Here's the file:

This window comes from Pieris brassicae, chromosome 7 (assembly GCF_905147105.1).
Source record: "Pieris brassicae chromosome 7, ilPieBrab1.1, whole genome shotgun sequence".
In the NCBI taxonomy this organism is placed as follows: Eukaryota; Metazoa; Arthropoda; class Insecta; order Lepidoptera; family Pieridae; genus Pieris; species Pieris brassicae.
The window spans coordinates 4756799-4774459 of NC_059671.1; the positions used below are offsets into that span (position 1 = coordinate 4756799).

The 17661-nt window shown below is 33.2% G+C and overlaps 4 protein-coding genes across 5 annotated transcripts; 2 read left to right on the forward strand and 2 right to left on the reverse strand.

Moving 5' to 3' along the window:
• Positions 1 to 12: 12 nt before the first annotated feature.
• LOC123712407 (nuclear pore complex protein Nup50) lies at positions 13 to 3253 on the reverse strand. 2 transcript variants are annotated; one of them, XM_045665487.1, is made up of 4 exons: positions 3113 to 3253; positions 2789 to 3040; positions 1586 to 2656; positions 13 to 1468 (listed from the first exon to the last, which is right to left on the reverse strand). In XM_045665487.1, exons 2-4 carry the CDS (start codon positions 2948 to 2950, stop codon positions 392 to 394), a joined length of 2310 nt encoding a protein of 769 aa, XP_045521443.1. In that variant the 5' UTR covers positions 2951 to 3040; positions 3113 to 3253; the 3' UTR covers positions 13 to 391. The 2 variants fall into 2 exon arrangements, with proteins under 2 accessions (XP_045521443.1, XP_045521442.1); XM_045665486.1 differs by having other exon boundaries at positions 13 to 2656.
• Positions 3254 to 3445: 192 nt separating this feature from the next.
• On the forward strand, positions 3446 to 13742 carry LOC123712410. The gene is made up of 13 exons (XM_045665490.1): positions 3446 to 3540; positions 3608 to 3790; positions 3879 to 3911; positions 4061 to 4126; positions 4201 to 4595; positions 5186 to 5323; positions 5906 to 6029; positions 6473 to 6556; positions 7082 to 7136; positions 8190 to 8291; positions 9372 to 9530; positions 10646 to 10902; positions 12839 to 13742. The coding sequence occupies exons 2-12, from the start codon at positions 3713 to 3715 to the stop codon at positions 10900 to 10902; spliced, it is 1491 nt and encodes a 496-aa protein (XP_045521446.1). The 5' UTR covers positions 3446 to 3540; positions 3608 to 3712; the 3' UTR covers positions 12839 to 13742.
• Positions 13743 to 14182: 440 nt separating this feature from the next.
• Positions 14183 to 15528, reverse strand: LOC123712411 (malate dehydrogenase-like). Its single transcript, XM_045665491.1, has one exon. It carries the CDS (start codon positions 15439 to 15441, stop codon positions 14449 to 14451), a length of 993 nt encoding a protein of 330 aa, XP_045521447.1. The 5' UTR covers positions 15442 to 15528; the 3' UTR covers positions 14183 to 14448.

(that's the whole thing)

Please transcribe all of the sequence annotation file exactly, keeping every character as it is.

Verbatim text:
This window comes from Pieris brassicae, chromosome 7 (assembly GCF_905147105.1).
Source record: "Pieris brassicae chromosome 7, ilPieBrab1.1, whole genome shotgun sequence".
In the NCBI taxonomy this organism is placed as follows: Eukaryota; Metazoa; Arthropoda; class Insecta; order Lepidoptera; family Pieridae; genus Pieris; species Pieris brassicae.
The window spans coordinates 4756799-4774459 of NC_059671.1; the positions used below are offsets into that span (position 1 = coordinate 4756799).

The 17661-nt window shown below is 33.2% G+C and overlaps 4 protein-coding genes across 5 annotated transcripts; 2 read left to right on the forward strand and 2 right to left on the reverse strand.

Moving 5' to 3' along the window:
• Positions 1 to 12: 12 nt before the first annotated feature.
• LOC123712407 (nuclear pore complex protein Nup50) lies at positions 13 to 3253 on the reverse strand. 2 transcript variants are annotated; one of them, XM_045665487.1, is made up of 4 exons: positions 3113 to 3253; positions 2789 to 3040; positions 1586 to 2656; positions 13 to 1468 (listed from the first exon to the last, which is right to left on the reverse strand). In XM_045665487.1, exons 2-4 carry the CDS (start codon positions 2948 to 2950, stop codon positions 392 to 394), a joined length of 2310 nt encoding a protein of 769 aa, XP_045521443.1. In that variant the 5' UTR covers positions 2951 to 3040; positions 3113 to 3253; the 3' UTR covers positions 13 to 391. The 2 variants fall into 2 exon arrangements, with proteins under 2 accessions (XP_045521443.1, XP_045521442.1); XM_045665486.1 differs by having other exon boundaries at positions 13 to 2656.
• Positions 3254 to 3445: 192 nt separating this feature from the next.
• On the forward strand, positions 3446 to 13742 carry LOC123712410. The gene is made up of 13 exons (XM_045665490.1): positions 3446 to 3540; positions 3608 to 3790; positions 3879 to 3911; positions 4061 to 4126; positions 4201 to 4595; positions 5186 to 5323; positions 5906 to 6029; positions 6473 to 6556; positions 7082 to 7136; positions 8190 to 8291; positions 9372 to 9530; positions 10646 to 10902; positions 12839 to 13742. The coding sequence occupies exons 2-12, from the start codon at positions 3713 to 3715 to the stop codon at positions 10900 to 10902; spliced, it is 1491 nt and encodes a 496-aa protein (XP_045521446.1). The 5' UTR covers positions 3446 to 3540; positions 3608 to 3712; the 3' UTR covers positions 12839 to 13742.
• Positions 13743 to 14182: 440 nt separating this feature from the next.
• Positions 14183 to 15528, reverse strand: LOC123712411 (malate dehydrogenase-like). Its single transcript, XM_045665491.1, has one exon. It carries the CDS (start codon positions 15439 to 15441, stop codon positions 14449 to 14451), a length of 993 nt encoding a protein of 330 aa, XP_045521447.1. The 5' UTR covers positions 15442 to 15528; the 3' UTR covers positions 14183 to 14448.